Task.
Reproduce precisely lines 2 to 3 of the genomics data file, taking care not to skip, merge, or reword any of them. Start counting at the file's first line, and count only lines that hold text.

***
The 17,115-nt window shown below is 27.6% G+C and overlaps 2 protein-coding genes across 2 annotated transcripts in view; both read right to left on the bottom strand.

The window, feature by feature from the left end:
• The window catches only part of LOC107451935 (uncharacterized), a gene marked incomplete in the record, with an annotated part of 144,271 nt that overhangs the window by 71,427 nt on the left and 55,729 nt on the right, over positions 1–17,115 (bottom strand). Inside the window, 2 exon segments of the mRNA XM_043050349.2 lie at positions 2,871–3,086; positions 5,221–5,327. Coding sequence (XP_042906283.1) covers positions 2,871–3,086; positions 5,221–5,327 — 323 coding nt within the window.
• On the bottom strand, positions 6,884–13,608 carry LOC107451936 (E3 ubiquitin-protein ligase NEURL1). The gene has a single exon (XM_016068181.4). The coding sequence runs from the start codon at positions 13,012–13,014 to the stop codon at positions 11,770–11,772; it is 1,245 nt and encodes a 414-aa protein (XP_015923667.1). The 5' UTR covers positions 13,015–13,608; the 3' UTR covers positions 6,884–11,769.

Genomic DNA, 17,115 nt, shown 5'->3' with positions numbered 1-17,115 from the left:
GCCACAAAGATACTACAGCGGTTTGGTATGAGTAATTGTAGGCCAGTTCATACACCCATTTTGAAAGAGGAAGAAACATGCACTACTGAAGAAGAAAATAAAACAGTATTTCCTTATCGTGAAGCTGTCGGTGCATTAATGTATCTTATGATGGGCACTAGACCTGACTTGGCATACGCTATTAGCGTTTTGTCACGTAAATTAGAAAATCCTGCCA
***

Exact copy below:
The window, feature by feature from the left end:
• The window catches only part of LOC107451935 (uncharacterized), a gene marked incomplete in the record, with an annotated part of 144,271 nt that overhangs the window by 71,427 nt on the left and 55,729 nt on the right, over positions 1–17,115 (bottom strand). Inside the window, 2 exon segments of the mRNA XM_043050349.2 lie at positions 2,871–3,086; positions 5,221–5,327. Coding sequence (XP_042906283.1) covers positions 2,871–3,086; positions 5,221–5,327 — 323 coding nt within the window.